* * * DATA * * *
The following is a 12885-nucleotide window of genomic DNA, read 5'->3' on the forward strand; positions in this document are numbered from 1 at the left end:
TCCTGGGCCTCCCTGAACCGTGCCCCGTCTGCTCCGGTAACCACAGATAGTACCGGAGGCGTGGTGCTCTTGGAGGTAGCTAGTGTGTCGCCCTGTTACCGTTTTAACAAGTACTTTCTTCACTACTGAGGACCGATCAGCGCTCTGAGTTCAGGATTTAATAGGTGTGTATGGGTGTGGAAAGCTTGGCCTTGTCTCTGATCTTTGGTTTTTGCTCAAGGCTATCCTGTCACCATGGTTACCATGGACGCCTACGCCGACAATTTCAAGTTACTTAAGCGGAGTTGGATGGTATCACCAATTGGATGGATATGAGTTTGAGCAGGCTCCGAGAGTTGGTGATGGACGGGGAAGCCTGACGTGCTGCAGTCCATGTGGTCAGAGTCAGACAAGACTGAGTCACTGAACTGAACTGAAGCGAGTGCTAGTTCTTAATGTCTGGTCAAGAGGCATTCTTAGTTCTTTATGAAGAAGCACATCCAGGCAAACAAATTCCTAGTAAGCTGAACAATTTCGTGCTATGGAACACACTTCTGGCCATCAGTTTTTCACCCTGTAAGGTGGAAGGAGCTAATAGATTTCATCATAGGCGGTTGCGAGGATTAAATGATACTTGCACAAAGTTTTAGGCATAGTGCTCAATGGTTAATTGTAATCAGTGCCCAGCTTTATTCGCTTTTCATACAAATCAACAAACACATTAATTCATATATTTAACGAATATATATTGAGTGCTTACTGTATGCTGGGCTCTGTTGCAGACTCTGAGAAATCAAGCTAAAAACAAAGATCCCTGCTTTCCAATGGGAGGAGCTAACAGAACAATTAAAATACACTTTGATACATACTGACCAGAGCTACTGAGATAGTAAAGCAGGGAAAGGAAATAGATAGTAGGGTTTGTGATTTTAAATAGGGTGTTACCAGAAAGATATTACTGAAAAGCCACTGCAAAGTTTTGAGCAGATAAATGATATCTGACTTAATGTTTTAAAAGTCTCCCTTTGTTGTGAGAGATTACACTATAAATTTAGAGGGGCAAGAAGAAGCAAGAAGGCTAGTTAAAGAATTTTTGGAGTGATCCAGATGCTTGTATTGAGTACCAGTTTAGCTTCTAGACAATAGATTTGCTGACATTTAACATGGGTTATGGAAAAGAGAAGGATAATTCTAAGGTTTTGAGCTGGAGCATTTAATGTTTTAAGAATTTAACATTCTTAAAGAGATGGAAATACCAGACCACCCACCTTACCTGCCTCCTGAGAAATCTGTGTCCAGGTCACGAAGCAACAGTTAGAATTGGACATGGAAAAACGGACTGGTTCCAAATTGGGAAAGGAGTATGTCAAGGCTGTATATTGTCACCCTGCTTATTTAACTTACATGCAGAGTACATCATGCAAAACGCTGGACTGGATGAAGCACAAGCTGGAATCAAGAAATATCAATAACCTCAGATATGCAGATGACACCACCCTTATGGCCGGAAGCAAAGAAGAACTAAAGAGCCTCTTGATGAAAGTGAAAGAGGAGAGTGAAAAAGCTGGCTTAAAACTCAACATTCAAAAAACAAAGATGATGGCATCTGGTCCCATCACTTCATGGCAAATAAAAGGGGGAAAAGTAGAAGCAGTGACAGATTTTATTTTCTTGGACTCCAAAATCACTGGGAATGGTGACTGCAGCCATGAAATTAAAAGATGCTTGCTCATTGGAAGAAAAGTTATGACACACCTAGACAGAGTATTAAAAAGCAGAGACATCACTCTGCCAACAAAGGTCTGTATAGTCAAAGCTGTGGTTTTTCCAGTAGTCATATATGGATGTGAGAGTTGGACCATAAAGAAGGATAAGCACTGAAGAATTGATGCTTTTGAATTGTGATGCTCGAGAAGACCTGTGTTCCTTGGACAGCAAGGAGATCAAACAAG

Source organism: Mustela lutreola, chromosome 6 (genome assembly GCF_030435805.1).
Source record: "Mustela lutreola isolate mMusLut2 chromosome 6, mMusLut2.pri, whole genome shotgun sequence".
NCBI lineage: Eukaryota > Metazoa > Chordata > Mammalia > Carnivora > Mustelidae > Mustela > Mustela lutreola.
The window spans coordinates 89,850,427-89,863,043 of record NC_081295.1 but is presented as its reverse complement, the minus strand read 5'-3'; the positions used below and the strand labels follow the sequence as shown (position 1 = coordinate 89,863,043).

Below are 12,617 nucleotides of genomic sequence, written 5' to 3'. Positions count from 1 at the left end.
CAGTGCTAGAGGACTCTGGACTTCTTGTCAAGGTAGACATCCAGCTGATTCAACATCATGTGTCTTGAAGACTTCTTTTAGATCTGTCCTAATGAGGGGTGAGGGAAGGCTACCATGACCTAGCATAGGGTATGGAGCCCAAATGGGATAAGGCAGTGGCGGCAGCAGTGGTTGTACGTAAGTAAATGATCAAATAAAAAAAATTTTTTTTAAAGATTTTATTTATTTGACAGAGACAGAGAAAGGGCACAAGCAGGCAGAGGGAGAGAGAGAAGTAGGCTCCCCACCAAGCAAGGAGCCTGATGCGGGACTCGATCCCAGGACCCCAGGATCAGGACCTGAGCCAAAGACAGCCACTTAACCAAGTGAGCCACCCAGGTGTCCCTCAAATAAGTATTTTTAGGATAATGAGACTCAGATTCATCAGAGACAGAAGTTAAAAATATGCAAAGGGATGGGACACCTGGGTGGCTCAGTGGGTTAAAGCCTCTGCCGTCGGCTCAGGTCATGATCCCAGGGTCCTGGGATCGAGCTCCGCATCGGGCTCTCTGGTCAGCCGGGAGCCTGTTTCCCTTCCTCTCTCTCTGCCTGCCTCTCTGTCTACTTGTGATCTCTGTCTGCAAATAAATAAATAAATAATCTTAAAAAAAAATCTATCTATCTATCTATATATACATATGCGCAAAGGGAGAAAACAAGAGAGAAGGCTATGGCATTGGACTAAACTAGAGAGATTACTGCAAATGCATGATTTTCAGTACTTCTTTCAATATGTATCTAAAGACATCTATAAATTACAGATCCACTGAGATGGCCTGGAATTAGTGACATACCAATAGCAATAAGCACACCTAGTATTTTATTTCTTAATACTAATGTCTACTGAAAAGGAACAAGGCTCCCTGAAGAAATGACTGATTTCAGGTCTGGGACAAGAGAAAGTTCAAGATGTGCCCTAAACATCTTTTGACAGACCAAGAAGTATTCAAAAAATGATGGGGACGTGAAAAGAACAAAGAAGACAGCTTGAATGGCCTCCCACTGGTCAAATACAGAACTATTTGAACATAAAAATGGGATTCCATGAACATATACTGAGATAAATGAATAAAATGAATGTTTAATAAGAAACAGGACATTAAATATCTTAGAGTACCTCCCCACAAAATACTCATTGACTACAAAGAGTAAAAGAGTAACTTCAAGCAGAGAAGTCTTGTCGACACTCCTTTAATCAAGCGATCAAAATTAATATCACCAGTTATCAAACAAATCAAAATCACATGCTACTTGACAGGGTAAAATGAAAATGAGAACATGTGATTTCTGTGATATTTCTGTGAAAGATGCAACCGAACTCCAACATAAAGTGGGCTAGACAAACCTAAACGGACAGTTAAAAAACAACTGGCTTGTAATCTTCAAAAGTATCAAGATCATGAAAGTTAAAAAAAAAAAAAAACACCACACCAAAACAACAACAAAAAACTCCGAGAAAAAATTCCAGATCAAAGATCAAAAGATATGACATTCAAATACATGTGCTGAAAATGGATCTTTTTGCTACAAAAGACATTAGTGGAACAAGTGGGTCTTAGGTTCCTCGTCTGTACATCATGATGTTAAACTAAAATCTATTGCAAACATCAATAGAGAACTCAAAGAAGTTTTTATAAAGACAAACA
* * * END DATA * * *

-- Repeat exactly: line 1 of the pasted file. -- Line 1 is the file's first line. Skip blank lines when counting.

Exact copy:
The following is a 12885-nucleotide window of genomic DNA, read 5'->3' on the forward strand; positions in this document are numbered from 1 at the left end: